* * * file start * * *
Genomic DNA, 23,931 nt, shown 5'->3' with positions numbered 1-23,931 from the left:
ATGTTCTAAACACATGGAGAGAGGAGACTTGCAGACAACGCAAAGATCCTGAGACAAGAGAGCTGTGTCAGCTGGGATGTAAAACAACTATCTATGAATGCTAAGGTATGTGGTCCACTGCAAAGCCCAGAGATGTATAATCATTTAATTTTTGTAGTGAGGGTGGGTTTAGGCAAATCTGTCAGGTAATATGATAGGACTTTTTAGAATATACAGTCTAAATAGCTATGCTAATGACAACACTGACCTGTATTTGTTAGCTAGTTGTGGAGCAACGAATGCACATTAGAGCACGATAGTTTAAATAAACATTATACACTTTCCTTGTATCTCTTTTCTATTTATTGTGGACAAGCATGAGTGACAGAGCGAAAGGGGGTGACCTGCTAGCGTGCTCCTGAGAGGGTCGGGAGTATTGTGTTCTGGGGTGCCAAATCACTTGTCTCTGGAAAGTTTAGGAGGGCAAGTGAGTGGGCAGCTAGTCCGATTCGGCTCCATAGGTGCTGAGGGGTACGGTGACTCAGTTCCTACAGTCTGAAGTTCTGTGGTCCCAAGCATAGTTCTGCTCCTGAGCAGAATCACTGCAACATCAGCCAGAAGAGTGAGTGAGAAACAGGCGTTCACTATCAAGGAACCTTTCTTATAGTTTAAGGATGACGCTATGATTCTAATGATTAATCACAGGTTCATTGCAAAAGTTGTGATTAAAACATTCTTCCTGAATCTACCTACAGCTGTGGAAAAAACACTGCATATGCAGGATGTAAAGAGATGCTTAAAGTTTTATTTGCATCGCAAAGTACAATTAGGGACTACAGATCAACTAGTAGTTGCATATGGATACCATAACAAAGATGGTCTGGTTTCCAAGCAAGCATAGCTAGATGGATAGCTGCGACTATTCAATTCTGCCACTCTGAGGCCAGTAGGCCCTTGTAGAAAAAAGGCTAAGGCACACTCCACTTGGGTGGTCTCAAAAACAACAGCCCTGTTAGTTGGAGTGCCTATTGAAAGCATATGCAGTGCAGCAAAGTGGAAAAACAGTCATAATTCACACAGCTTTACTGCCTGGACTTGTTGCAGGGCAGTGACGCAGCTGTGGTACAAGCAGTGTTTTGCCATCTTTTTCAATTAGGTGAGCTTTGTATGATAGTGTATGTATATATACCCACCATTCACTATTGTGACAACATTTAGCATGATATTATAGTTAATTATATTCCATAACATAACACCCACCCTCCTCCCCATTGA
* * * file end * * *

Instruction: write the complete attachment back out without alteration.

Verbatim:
Genomic DNA, 23,931 nt, shown 5'->3' with positions numbered 1-23,931 from the left:
ATGTTCTAAACACATGGAGAGAGGAGACTTGCAGACAACGCAAAGATCCTGAGACAAGAGAGCTGTGTCAGCTGGGATGTAAAACAACTATCTATGAATGCTAAGGTATGTGGTCCACTGCAAAGCCCAGAGATGTATAATCATTTAATTTTTGTAGTGAGGGTGGGTTTAGGCAAATCTGTCAGGTAATATGATAGGACTTTTTAGAATATACAGTCTAAATAGCTATGCTAATGACAACACTGACCTGTATTTGTTAGCTAGTTGTGGAGCAACGAATGCACATTAGAGCACGATAGTTTAAATAAACATTATACACTTTCCTTGTATCTCTTTTCTATTTATTGTGGACAAGCATGAGTGACAGAGCGAAAGGGGGTGACCTGCTAGCGTGCTCCTGAGAGGGTCGGGAGTATTGTGTTCTGGGGTGCCAAATCACTTGTCTCTGGAAAGTTTAGGAGGGCAAGTGAGTGGGCAGCTAGTCCGATTCGGCTCCATAGGTGCTGAGGGGTACGGTGACTCAGTTCCTACAGTCTGAAGTTCTGTGGTCCCAAGCATAGTTCTGCTCCTGAGCAGAATCACTGCAACATCAGCCAGAAGAGTGAGTGAGAAACAGGCGTTCACTATCAAGGAACCTTTCTTATAGTTTAAGGATGACGCTATGATTCTAATGATTAATCACAGGTTCATTGCAAAAGTTGTGATTAAAACATTCTTCCTGAATCTACCTACAGCTGTGGAAAAAACACTGCATATGCAGGATGTAAAGAGATGCTTAAAGTTTTATTTGCATCGCAAAGTACAATTAGGGACTACAGATCAACTAGTAGTTGCATATGGATACCATAACAAAGATGGTCTGGTTTCCAAGCAAGCATAGCTAGATGGATAGCTGCGACTATTCAATTCTGCCACTCTGAGGCCAGTAGGCCCTTGTAGAAAAAAGGCTAAGGCACACTCCACTTGGGTGGTCTCAAAAACAACAGCCCTGTTAGTTGGAGTGCCTATTGAAAGCATATGCAGTGCAGCAAAGTGGAAAAACAGTCATAATTCACACAGCTTTACTGCCTGGACTTGTTGCAGGGCAGTGACGCAGCTGTGGTACAAGCAGTGTTTTGCCATCTTTTTCAATTAGGTGAGCTTTGTATGATAGTGTATGTATATATACCCACCATTCACTATTGTGACAACATTTAGCATGATATTATAGTTAATTATATTCCATAACATAACACCCACCCTCCTCCCCATTGA